Diploma in Interfaith Dialogue

This diploma springs from the reality that the Greater Toronto Area is one of the most diverse places on earth. It is designed to introduce students to the spirituality of many of the different religions and faith communities who are our neighbours, leading to meaningful dialogue and new points of connection with other people.

We have been able to keep costs low due to a generous donation from the Scarboro Mission society.

We are pleased to announce that we are offering the possibility of completing this diploma online. The possibility of running in-person classes will be contingent on the recommendations of the University of St. Michael’s College in conjunction with Public Health. Please contact Anthony De Feo, Programs Coordinator for further details.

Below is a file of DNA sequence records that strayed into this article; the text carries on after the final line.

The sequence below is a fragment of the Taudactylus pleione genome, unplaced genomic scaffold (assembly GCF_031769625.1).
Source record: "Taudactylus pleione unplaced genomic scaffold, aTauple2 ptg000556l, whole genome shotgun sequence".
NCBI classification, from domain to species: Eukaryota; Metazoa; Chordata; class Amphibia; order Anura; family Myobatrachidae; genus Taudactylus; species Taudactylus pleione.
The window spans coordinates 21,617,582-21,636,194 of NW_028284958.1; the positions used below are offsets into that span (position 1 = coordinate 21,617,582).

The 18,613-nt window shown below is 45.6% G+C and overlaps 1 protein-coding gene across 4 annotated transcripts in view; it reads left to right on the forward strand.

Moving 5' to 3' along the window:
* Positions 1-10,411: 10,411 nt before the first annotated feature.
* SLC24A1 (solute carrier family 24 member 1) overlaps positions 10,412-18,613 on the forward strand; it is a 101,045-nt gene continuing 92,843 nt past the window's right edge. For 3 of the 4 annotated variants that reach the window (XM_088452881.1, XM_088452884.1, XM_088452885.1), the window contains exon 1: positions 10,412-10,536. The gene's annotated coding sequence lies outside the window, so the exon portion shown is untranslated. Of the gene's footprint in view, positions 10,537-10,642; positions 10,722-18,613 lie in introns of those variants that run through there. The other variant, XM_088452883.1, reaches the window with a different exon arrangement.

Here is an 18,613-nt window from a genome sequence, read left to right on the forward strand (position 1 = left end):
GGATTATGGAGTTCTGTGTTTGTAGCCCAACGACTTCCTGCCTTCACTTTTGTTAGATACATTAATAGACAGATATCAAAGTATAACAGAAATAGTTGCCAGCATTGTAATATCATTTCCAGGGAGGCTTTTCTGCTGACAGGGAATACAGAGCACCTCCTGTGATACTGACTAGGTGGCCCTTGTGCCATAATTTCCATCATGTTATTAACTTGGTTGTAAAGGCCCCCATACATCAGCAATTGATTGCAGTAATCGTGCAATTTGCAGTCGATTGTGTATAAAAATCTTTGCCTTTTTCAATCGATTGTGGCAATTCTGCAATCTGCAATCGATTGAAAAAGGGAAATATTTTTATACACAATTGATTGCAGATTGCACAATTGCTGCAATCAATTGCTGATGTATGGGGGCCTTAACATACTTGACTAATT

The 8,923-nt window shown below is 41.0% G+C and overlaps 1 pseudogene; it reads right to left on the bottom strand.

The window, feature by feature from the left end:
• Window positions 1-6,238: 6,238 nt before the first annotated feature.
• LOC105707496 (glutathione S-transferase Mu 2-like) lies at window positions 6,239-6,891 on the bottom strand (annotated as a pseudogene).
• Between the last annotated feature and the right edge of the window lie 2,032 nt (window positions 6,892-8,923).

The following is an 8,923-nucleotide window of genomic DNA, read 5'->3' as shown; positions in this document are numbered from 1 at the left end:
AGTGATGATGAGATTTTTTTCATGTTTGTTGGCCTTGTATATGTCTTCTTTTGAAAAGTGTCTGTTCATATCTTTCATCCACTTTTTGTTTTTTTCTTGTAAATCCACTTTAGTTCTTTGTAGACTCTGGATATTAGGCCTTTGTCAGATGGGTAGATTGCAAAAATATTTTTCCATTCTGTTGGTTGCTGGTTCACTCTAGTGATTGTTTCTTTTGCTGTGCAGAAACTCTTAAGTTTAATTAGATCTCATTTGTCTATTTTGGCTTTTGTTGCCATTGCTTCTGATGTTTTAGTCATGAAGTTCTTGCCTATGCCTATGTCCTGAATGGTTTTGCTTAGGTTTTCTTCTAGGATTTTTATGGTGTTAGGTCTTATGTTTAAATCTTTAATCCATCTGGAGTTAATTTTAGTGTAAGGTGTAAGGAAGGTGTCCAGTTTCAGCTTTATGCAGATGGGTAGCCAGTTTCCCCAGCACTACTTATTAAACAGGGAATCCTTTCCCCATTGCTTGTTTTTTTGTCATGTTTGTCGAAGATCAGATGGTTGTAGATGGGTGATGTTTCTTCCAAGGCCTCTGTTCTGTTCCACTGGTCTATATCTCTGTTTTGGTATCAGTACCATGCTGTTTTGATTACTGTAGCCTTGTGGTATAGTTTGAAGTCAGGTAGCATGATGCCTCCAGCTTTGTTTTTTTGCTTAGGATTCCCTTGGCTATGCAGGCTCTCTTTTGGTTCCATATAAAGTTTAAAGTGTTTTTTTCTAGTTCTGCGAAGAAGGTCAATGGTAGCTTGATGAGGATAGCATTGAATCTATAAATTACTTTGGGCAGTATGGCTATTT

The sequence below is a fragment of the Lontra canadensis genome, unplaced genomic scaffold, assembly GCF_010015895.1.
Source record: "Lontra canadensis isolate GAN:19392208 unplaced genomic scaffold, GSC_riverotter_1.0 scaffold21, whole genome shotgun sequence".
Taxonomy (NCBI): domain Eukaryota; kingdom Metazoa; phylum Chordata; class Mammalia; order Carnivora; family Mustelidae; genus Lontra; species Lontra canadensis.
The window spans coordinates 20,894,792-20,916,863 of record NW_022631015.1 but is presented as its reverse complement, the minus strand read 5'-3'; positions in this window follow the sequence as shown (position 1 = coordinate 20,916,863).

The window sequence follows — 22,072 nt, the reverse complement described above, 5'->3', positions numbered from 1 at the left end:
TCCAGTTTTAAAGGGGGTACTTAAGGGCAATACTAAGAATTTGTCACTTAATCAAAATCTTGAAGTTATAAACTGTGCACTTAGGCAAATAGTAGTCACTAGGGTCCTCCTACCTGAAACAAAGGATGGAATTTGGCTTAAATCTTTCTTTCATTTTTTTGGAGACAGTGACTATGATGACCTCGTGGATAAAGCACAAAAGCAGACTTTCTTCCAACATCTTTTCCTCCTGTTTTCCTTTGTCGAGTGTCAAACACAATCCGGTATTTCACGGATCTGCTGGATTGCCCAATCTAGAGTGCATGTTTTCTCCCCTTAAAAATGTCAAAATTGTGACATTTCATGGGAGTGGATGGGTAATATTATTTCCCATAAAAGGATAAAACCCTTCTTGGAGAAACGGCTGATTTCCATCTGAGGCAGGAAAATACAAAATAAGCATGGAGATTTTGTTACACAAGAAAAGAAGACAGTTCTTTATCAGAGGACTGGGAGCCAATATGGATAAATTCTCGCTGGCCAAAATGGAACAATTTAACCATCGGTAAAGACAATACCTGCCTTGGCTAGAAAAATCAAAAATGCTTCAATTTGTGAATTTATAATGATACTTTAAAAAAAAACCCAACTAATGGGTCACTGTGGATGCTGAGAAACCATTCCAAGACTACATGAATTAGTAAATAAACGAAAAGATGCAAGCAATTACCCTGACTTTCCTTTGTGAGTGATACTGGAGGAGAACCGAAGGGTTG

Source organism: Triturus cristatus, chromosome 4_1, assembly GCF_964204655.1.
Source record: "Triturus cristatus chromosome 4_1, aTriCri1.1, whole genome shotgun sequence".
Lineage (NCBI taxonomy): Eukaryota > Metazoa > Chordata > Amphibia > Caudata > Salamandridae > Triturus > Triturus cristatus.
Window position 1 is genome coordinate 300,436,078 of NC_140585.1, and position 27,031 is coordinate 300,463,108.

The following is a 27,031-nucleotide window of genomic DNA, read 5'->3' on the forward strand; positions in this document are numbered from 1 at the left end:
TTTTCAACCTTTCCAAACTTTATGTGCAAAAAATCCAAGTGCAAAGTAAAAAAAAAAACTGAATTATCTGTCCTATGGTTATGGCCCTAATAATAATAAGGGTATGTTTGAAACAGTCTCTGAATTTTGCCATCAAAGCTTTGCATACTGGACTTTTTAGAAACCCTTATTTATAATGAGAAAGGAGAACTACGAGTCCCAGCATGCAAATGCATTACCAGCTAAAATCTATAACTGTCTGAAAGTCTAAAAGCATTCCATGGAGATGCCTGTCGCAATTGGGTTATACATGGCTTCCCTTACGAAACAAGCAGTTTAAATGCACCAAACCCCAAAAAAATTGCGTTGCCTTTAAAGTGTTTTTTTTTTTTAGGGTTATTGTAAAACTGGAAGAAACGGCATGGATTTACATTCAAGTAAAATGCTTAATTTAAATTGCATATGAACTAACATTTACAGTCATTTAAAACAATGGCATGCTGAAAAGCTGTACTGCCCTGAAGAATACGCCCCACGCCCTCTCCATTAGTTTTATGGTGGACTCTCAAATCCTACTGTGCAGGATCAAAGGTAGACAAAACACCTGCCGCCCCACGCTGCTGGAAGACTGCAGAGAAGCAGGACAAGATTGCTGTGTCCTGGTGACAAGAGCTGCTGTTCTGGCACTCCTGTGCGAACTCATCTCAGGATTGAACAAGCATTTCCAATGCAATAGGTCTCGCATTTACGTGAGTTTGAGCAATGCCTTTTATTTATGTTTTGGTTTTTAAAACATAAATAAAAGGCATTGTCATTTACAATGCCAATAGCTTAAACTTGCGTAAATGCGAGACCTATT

• Requirements
    • The certificate is a 10-course program. Most courses require 12 hours of contact time, with scheduling set by the instructor – e.g., four classes of three hours each, or a weekend with two six-hour days.
    • The program requires students to take two set foundational courses, a minimum of two courses examining faith communities, a minimum of two course in topics of interfaith encounter, and a capstone, project-based course worth two credits.
  • Admission + Application Form
    • Applications are accepted on an ongoing basis.
    • Admission is open to people of all faith traditions. A prior degree is not required to apply.
    • Submit the application form with a $25 processing fee.
    • Please note that no candidate will be considered until all documentation has been received. Please send your completed application form with a non-refundable fee of $25.00 CAD payable to the University of St. Michael’s College to:

    Committee on Admissions and Academic Standing
    Faculty of Theology, University of St. Michael’s College